Many University of Mississippi employees sooner or later retire, but not everyone leaves behind a rich legacy of accomplishments. When Julia Rholes retires from her position of dean of UM Libraries in December, she will definitely join that short list of people who truly made a difference at the university.
During her 12-year tenure, Rholes has overseen several improvements. These include the renovation of several library areas to create commons areas, the addition of critical research collections and digital humanities collections and the digitization of many critical archival and accountancy collections. Other projects she has spearheaded are improvements to the library website, the creation of critical new library positions, the expansion of public services and growth in the area of fundraising.
“These achievements have been the product of teamwork within the library,” Rholes said. “We are fortunate to have many hardworking, talented people in the Libraries who do really care about their work.”
Prior to coming to the University, Rholes held administrative positions at the University of Kansas (interim dean, assistant dean) and at Texas A&M University (interim assistant dean, head of Reference and Instruction). She recalls the circumstances that led to her decision to accept the dean’s position in June 2003.
“I was very impressed on my interview here by the friendliness of the people,” she said. “I was also impressed by the obvious talents of the people I met.”
Since then, the Rutgers University graduate has had to rise to the many challenges that came with the job, including space limitations and the increase in the number of faculty and students.
“My vision was trying to improve our facilities, collections and services for our different users,” Rholes said. “While growth is a positive development, it has been hard to meet the growing library needs that come with more students and faculty. You always wish you had more funds. I believe we made significant progress, but the job is never really over.”
A second generation Irish American, Rholes is the first person in her family to attend college. She received a B.A. from Mount Holyoke College and an M.A. from the University of Texas (Austin).
“I feel fortunate to live in a country which still offers such strong educational opportunities,” Rholes said. “I consider education to be so critical, especially higher education.”
Rholes’ colleagues have observed and admire her tenacious example of servant leadership.
“Dean Rholes has maintained grace and enthusiasm during her tenure at the University,” said Jennifer Ford, head of UM’s Archives and Special Collections. “She has always been supportive of patron and employee needs. Because of this, people love coming through the library doors and employees love working here.”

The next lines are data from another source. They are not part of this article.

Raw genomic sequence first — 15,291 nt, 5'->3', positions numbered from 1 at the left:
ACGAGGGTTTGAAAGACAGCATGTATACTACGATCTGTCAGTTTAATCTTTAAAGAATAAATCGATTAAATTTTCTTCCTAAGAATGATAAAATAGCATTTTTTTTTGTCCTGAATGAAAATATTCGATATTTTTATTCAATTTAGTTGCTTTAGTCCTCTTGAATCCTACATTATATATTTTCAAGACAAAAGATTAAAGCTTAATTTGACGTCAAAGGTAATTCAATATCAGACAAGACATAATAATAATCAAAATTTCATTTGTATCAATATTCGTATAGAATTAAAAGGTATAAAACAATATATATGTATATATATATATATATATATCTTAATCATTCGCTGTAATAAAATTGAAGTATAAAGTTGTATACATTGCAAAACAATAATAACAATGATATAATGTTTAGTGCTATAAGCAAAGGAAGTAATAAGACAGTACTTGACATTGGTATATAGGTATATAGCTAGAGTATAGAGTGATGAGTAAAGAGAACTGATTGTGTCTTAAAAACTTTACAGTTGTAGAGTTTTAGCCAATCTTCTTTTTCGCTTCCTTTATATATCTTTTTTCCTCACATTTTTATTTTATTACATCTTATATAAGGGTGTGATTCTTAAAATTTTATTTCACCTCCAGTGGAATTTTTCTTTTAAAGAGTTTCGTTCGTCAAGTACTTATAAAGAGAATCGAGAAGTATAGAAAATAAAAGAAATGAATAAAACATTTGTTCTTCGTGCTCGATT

Angela Barlow Brown, UM Foundation director of development for special projects, said Rholes has transformed the library to meet the needs of UM students.
“From purchasing databases and journals with Library dollars raised, bringing in a coffee shop, purchasing comfortable seating and overall striving to provide the best working and study environment possible,” she said. “I love her passion for serving the students. She wants only the best for them that she can provide as a Dean and as a library team as a whole.”
For all her dedication and diligence at work, Rholes does find the time to relax and unwind. Among her favorite leisure activities are movies, gardening and occasionally cooking.
“I love to read, in that I am a librarian after all,” Rholes said. “I enjoy traveling. There are a few continents I haven’t made it to.”
With less than three months left before she leaves her campus office for the last time, Rholes looks both back with a sense of gratitude and forward with hopeful anticipation of even better things to come.
“I will miss the people I work with in the library, on campus and across the state. I believe I was very lucky in this regard,” Rholes said. “I hope to devote more time to family and friends who are located across many states. I also hope to give back by volunteering more. I’d also like to sleep past 5 a.m. a little more often.”
Rholes has been active in a number of professional organizations, including elected positions within the American Library Association, the Association of Southeastern Research Libraries and the EPSCOR Science Information Group. In 2002, she was named a Frye Institute Fellow and has authored a number of publications in the field of academic librarianship.
When asked if she had any parting “words of wisdom” for her successor, Rholes waxed philosophical.
“You have a lot of choices and decisions and I think that you should strive to be both fair and kind,” she said. “It isn’t always easy.”
Good, solid advice from a woman who has definitely fulfilled her role in the ongoing UM pantheon.
Patrons and supporters of the J.D. Williams Library are asked to continue their financial contributions to the work Rholes has begun through the UM Foundation. For more information, contact Angela Barlow Brown at 662-915-5944.
By Edwin Smith